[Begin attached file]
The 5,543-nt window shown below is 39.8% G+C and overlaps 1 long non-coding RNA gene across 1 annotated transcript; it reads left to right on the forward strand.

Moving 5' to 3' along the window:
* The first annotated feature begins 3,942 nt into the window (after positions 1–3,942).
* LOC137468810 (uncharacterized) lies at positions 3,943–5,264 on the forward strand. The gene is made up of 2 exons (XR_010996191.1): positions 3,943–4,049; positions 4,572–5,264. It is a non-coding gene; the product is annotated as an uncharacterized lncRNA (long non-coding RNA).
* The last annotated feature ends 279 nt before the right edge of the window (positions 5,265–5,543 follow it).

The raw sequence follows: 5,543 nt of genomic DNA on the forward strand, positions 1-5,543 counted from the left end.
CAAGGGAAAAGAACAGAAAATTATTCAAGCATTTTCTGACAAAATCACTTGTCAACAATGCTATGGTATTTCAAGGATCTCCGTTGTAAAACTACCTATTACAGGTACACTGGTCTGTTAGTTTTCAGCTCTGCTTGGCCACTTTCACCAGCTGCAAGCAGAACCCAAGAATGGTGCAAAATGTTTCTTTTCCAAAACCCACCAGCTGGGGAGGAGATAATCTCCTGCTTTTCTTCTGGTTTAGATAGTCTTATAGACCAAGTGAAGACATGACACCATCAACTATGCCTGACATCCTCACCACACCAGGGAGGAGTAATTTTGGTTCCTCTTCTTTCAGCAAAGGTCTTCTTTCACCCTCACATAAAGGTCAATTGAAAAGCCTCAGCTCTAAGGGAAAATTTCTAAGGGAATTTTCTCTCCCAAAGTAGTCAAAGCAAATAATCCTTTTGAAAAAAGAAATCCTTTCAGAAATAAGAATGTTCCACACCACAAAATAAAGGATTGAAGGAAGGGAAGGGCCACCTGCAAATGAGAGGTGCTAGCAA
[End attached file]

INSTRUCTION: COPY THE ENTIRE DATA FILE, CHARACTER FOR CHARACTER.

The 5,543-nt window shown below is 39.8% G+C and overlaps 1 long non-coding RNA gene across 1 annotated transcript; it reads left to right on the forward strand.

Moving 5' to 3' along the window:
* The first annotated feature begins 3,942 nt into the window (after positions 1–3,942).
* LOC137468810 (uncharacterized) lies at positions 3,943–5,264 on the forward strand. The gene is made up of 2 exons (XR_010996191.1): positions 3,943–4,049; positions 4,572–5,264. It is a non-coding gene; the product is annotated as an uncharacterized lncRNA (long non-coding RNA).
* The last annotated feature ends 279 nt before the right edge of the window (positions 5,265–5,543 follow it).

The raw sequence follows: 5,543 nt of genomic DNA on the forward strand, positions 1-5,543 counted from the left end.
CAAGGGAAAAGAACAGAAAATTATTCAAGCATTTTCTGACAAAATCACTTGTCAACAATGCTATGGTATTTCAAGGATCTCCGTTGTAAAACTACCTATTACAGGTACACTGGTCTGTTAGTTTTCAGCTCTGCTTGGCCACTTTCACCAGCTGCAAGCAGAACCCAAGAATGGTGCAAAATGTTTCTTTTCCAAAACCCACCAGCTGGGGAGGAGATAATCTCCTGCTTTTCTTCTGGTTTAGATAGTCTTATAGACCAAGTGAAGACATGACACCATCAACTATGCCTGACATCCTCACCACACCAGGGAGGAGTAATTTTGGTTCCTCTTCTTTCAGCAAAGGTCTTCTTTCACCCTCACATAAAGGTCAATTGAAAAGCCTCAGCTCTAAGGGAAAATTTCTAAGGGAATTTTCTCTCCCAAAGTAGTCAAAGCAAATAATCCTTTTGAAAAAAGAAATCCTTTCAGAAATAAGAATGTTCCACACCACAAAATAAAGGATTGAAGGAAGGGAAGGGCCACCTGCAAATGAGAGGTGCTAGCAA